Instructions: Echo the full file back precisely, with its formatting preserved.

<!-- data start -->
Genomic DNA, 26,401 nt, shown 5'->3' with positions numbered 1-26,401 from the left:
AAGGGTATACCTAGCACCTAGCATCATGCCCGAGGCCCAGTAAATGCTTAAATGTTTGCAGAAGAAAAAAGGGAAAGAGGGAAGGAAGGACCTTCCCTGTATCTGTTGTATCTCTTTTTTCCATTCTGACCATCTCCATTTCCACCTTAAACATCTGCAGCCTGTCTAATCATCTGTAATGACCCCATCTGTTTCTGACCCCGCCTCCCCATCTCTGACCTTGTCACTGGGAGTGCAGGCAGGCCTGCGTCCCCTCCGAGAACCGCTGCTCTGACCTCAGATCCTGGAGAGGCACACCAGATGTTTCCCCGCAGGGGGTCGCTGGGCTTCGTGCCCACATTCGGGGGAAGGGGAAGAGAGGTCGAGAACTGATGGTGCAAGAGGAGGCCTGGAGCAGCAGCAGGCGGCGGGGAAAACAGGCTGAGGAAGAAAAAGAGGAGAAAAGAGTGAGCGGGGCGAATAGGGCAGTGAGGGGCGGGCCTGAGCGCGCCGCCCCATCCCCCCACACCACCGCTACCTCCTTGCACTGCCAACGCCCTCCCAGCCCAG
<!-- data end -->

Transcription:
Genomic DNA, 26,401 nt, shown 5'->3' with positions numbered 1-26,401 from the left:
AAGGGTATACCTAGCACCTAGCATCATGCCCGAGGCCCAGTAAATGCTTAAATGTTTGCAGAAGAAAAAAGGGAAAGAGGGAAGGAAGGACCTTCCCTGTATCTGTTGTATCTCTTTTTTCCATTCTGACCATCTCCATTTCCACCTTAAACATCTGCAGCCTGTCTAATCATCTGTAATGACCCCATCTGTTTCTGACCCCGCCTCCCCATCTCTGACCTTGTCACTGGGAGTGCAGGCAGGCCTGCGTCCCCTCCGAGAACCGCTGCTCTGACCTCAGATCCTGGAGAGGCACACCAGATGTTTCCCCGCAGGGGGTCGCTGGGCTTCGTGCCCACATTCGGGGGAAGGGGAAGAGAGGTCGAGAACTGATGGTGCAAGAGGAGGCCTGGAGCAGCAGCAGGCGGCGGGGAAAACAGGCTGAGGAAGAAAAAGAGGAGAAAAGAGTGAGCGGGGCGAATAGGGCAGTGAGGGGCGGGCCTGAGCGCGCCGCCCCATCCCCCCACACCACCGCTACCTCCTTGCACTGCCAACGCCCTCCCAGCCCAG